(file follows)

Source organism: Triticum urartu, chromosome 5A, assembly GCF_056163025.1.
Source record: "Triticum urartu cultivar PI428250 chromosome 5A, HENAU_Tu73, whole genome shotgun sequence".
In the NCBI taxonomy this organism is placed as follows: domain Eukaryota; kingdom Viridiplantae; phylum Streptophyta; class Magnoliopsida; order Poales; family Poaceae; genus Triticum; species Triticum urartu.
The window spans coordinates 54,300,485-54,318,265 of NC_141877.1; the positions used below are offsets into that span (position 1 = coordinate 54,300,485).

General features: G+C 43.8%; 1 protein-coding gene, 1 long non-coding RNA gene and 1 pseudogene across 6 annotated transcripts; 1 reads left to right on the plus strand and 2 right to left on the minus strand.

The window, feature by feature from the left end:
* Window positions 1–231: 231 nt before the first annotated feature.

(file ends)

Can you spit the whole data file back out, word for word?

Source organism: Triticum urartu, chromosome 5A, assembly GCF_056163025.1.
Source record: "Triticum urartu cultivar PI428250 chromosome 5A, HENAU_Tu73, whole genome shotgun sequence".
In the NCBI taxonomy this organism is placed as follows: domain Eukaryota; kingdom Viridiplantae; phylum Streptophyta; class Magnoliopsida; order Poales; family Poaceae; genus Triticum; species Triticum urartu.
The window spans coordinates 54,300,485-54,318,265 of NC_141877.1; the positions used below are offsets into that span (position 1 = coordinate 54,300,485).

General features: G+C 43.8%; 1 protein-coding gene, 1 long non-coding RNA gene and 1 pseudogene across 6 annotated transcripts; 1 reads left to right on the plus strand and 2 right to left on the minus strand.

The window, feature by feature from the left end:
* Window positions 1–231: 231 nt before the first annotated feature.